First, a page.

All used a simple daisy wheel printer made of plastic parts, with two solenoids and a motor. A small PCB contained the electronic at the centre of the unit, with a microcontroller bonded directly to the PCB to save money. Although this was redesigned over time, the crypto feature seems to be common to all.

There were actually 4 built-in cipher modes, each activated by entering a special key sequence on the keyboard, explained only in the original documentation. Access was by pressing SHIFT and LOCK in combination with specific keys. While keyboard layouts vary between countries, and therefore the characters on the keys, the physical position or location of the keys on the keyboard which needed to be pressed did not change.

In use, the user simply activates one of the 4 secret modes, types in their message, and the encrypted message is printed on the paper.

To decode the message, the recipient activates the corresponding decoding mode, and when they type in the encrypted message as received, the plain text message should be printed on the paper.

The encryption method is a simple character substitution, where a given character is always replaced by the same substitute character from a table. The 4 modes are provided through the inclusion of 4 different substitution tables within the typewriter’s programming.

A number of different versions of these typewriters were made, so it could be sold worldwide.  English, German and French keyboard layouts are known. It seems that text written on the French version cannot be decoded on a British version suggestion different versions are not compatible. Perhaps they use different sets of substitution tables.

For more details and examples of this intriguing toy, see the entry at:

Crypto Museum

Below is an E-117 (found on Pinterest, with no attribution).

Barbie E-117 encrypted typewriter

Barbie E-117 encrypted typewriter

My apologies to those who appreciate the difference between encoding and encryption.

While I try to make the distinction, when working from source material that uses the terms interchangeably, it simply takes too long to revise everything and correct it while keeping things consistent.

At its simplest:

  • encoding only requires an algorithm, and is typically done to allow data transmission
  • encryption requires an algorithm and a key, and is done for privacy

While both may make a message unreadable, the former can be recovered as the method will be public, so there is no secrecy.

The latter can only be recovered by the holder of the key.

The difference probably doesn’t matter to anyone not involved, and can be traced back to things like references to the codebreakers of places such as Bletchley Park, when such distinctions were not made.

March 1, 2017 Posted by | Civilian, Cold War, World War II | , , , , | Leave a comment

The last Vulcan display at Prestwick also had a hint of drama

I couldn’t make it to the display at Ayr, but it seems the real action took place at Prestwick, as I just learnt from this video I spotted.

The following description of events is quoted from the video owner:

On the 5th of September I went across to Prestwick to watch the Scottish Airshow 2015. Primarily I wanted to see the Vulcan one last time before she’s retired in the next month or so.
Having arrived at the airport we waited for the Vulcan XH558 with great anticipation.
Once we saw him over Ayr my excitement grew even more.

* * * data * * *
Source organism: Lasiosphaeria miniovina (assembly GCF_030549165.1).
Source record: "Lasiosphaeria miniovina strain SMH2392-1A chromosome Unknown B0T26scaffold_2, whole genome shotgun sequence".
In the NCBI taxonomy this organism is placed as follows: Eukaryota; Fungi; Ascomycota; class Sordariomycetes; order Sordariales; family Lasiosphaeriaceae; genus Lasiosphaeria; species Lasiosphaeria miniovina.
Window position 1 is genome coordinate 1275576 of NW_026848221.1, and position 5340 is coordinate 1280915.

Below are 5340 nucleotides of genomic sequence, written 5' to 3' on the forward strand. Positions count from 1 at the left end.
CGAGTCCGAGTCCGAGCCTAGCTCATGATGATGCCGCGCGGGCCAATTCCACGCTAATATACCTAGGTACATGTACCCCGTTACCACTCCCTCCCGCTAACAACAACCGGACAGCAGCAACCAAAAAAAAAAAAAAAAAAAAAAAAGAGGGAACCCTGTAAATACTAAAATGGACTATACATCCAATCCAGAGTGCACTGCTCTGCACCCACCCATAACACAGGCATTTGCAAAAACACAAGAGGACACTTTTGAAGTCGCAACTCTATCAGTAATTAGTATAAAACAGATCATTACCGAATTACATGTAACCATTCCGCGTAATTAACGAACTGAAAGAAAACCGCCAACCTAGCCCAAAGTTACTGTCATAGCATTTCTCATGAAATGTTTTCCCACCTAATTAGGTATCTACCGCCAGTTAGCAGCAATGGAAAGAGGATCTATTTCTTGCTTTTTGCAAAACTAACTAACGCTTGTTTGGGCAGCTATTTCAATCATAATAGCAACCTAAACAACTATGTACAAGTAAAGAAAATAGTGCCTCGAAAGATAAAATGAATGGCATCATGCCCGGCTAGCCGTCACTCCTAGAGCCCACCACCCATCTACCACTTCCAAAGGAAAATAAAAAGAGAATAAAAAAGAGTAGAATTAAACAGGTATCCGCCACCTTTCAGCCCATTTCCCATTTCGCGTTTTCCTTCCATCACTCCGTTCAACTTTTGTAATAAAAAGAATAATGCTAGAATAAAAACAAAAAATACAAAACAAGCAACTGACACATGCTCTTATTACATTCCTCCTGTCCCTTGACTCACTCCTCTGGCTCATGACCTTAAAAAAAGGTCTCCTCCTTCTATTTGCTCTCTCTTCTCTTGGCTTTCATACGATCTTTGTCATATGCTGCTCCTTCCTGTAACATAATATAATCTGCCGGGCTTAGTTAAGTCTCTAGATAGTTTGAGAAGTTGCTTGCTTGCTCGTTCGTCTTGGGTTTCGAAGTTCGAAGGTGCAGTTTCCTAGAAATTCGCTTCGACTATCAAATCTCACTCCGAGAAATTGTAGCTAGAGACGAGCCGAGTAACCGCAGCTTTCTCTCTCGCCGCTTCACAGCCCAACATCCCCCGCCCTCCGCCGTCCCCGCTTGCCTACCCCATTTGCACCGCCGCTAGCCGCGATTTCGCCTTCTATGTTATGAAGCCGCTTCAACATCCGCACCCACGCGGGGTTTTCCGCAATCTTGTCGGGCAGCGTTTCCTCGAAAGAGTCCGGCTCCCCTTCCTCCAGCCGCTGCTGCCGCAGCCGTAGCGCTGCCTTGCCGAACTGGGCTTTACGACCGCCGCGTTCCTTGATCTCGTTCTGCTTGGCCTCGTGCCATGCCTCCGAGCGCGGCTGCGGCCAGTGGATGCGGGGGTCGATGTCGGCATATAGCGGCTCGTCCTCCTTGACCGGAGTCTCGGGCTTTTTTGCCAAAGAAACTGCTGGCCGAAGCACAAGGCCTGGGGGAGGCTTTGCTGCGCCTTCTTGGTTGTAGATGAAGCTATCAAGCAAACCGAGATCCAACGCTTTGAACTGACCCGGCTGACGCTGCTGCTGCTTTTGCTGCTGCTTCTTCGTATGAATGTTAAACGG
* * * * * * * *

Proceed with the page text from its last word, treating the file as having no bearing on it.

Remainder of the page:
He called up Prestwick tower to do a flyover the airfield , then make a right hand turn to then land on runway 30.
However after he made that turn things seemed to go wrong. Rather than report final he then did a second flyover , and started entering orbits to the north of the airfield.
After it became clear he was having a nosewheel gear issue , a Spitfire of the BBMF called up and asked if there was anyway he could help by giving the vulcan an inspection from underneath the aircraft.
Once they had determined the Vulcans speed the spitfire confirmed that his nosewheel was not extended fully and that there was nothing blocking it from locking into place.
Following this the Vulcan entered into some very aggressive yawing , both left and right in an attempt to free whatever was holding the nosewheel back from extending and locking.
After some time they were successful and initiated a landing.
We were all waiting with bated breath, not knowing whether or not it had indeed fully locked into place.
Thankfully the landing went well, and as you can hear at the end of the video was great relief that everything had gone so well.
Praise must also go to the Spitfire pilot for taking the initiative in helping the crew of the Vulcan resolve the issue.

That brings back memories of the Prestwick Air Show (at the airport then) which had the drama of a World War II aircraft suffering a similar stuck undercarriage, which refused to be bumped loose, and eventually had to be ditched and lost in the sea off Turnberry, which was chosen as the beat way to ensure no other damage, and safe recovery of the pilot.

Thank goodness the Vulcan trip to Scotland did not end in similar fashion – although I suspect they might have ultimately dumped fuel and done a belly landing with the larger aircraft. This is the procedure I’ve seen in the past, on American aircraft of the same size in recent years.

It seems the crew would have been aware of the problem before arriving back at the airport.

Looking at this recording of the full display, it includes views of the usual lowering and raising of the undercarriage for some of the passes, and while I can’t be categoric of the full sequence having been captured, it is clear that the nosewheel is not fully forward in any of the shots:

September 11, 2015 Posted by | Aviation, Cold War, military | , , | 2 Comments